In this short post, we reflect on the fieldnote-writing method presented in our 2020 paper entitled "(Inter)subjectivity in the research pair: Countertransference and radical reflexivity in organizational research". While fieldnote-writing is often associated with a lone researcher in a distant land, we have found it useful as a collective process in both organizational and field research. The process we developed may prove especially useful to researchers and practitioners who already use a psychosocial approach to organizations. And, our fieldnote-writing method, when used in concert with organizational assessment, aids in making both the analysis and intervention phases of the work more meaningful. Throughout the paper, we share our ‘behind-the-scenes’ experiences, demonstrating “how a research pair working together in real time can become aware of their intersubjective processes, fold together multiple dimensions of experience (conscious and unconscious), and co-construct a shared understanding of organizational dynamics” (p. 1). We also share how we discovered that the research process can yield much more than we initially thought possible. Discovering those hidden possibilities is what reflexivity is all about - and it is at the heart of the psychoanalytic endeavor.
This month the CPOS reading group will be reading about and discussing one aspect of the countertransference - physical reactions. Such reactions can range from being almost imperceptible to being so distracting that they generate considerable anxiety. The paper we are reading, Listening with the Body: An Exploration in the Countertransference (Field, 1989), discusses three types of embodied countertransference: sleepiness, erotic and sexual arousal, and fear. Mirroring the questions explored in this paper we might ask: What do our physical reactions during organizational interactions mean? Do they convey something about "what it's like to work here"? If so, how might they inform our approach to studying and intervening in organizations?
"Is an interpretation always, to some extent, an imposition of our own discursive or psychical attachments?"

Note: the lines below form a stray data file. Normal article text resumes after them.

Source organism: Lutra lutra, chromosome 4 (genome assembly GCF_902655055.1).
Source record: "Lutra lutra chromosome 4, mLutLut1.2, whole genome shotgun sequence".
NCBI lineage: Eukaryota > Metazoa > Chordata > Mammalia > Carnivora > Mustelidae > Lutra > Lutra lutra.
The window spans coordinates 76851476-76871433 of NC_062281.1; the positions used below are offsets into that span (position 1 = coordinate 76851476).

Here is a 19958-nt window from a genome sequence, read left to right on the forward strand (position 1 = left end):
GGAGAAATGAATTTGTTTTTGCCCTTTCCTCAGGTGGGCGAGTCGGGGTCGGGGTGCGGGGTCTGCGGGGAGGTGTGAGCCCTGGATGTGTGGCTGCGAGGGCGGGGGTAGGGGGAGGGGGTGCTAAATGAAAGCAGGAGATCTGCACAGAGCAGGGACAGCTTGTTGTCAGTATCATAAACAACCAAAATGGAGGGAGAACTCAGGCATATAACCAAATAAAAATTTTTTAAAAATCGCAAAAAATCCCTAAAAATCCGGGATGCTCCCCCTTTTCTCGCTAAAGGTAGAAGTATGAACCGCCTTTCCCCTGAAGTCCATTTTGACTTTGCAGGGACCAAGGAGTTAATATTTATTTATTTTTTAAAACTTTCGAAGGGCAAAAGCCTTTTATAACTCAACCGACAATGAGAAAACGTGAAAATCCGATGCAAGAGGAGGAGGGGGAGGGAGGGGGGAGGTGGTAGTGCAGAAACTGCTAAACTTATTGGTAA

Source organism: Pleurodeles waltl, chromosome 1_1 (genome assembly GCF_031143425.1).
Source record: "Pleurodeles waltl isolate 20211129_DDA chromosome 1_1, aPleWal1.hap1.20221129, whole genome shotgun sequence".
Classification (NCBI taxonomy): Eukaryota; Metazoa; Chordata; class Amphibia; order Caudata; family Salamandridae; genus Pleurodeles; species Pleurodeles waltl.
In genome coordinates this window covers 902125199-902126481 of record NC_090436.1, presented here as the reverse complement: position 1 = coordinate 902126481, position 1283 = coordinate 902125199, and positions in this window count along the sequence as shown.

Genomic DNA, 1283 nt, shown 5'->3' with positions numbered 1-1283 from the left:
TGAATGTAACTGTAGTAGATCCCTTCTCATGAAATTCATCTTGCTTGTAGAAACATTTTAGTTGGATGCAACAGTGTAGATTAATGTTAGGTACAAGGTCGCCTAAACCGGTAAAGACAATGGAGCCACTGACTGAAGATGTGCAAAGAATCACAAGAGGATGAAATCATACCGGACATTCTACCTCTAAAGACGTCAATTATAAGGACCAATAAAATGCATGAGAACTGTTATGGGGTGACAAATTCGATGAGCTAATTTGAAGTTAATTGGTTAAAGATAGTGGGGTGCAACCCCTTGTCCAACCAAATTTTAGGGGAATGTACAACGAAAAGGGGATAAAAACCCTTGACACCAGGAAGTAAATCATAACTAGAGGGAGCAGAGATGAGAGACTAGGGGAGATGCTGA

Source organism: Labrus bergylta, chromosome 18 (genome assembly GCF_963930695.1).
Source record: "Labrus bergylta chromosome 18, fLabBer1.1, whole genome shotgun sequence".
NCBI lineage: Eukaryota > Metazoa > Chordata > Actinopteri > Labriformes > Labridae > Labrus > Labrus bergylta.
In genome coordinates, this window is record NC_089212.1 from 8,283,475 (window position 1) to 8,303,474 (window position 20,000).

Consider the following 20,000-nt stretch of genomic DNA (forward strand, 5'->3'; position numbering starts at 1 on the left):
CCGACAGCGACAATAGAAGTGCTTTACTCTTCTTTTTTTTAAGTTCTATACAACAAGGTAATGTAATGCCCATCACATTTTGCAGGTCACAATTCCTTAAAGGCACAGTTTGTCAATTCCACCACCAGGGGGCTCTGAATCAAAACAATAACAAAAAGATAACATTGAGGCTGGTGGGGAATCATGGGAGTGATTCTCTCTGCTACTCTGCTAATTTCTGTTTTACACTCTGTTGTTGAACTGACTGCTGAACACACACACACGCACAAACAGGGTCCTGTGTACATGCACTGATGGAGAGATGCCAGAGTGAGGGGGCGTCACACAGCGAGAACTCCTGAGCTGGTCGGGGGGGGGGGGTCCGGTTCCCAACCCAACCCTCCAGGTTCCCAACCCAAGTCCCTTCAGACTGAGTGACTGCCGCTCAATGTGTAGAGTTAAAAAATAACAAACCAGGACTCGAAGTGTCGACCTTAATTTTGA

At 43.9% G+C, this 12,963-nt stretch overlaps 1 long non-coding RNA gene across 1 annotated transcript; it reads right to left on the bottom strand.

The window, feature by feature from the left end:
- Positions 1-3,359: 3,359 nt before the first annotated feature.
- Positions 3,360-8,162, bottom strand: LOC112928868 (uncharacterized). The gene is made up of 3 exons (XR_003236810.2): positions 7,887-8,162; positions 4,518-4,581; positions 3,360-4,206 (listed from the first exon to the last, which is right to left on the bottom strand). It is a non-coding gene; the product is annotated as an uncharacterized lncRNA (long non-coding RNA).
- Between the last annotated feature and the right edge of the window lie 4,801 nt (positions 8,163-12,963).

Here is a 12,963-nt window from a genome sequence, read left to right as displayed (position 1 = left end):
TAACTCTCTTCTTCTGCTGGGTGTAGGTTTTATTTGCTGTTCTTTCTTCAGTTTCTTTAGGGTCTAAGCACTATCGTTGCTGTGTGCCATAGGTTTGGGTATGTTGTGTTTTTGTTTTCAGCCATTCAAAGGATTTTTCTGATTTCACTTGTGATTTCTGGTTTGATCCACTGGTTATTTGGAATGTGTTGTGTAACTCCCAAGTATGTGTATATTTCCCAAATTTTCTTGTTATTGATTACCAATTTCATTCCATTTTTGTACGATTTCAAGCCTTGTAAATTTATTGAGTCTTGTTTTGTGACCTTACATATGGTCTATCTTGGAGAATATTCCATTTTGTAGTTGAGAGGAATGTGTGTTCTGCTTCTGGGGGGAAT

The answer to this question, in part, lies in exploring the subjectivity of researchers/analysts and participants/analysands in the research encounter. In part, it lies in tracing what happens to psychoanalytic concepts in the research process. This is the project taken up by Claudia Lapping in her 2013 paper entitled "Which subject, whose desire? The constitution of subjectivity and the articulation of desire in the practice of research".
The article reminds us that our inner emotional experiences are always both a potential source of insight and a path towards imposing our own needs and desires on organizational members. Interpretation is sometimes the expression of our own, not others', desires. And, sometimes it is an attempt to hide the lack that we cannot bear to acknowledge. The research encounter inevitably evokes something about us. We may attribute these aspects of our experience to the other (through interpretation) when, in fact, they reveal something about our selves.
This recent book highlights the challenges in consulting to "traumatized organizations" - a state arising from "failed dependency" in the organizational setting. In the introduction, editor Earl Hopper suggests that "consultations to traumatized organizations are always disturbing to the consultant" (p. xxii) making countertransference an important aspect of data generation and analysis. The book is instructive for organizational researchers who negotiate similar dynamics in the doing of embedded or immersive research. The book features contributions from an international group of analysts and consultants who draw from a variety of psychoanalytic perspectives. Each chapter focuses on a dimension of organizational life in an organizational setting (e.g. behavioral health, correctional, corporate, academic) characterized by traumatic experience.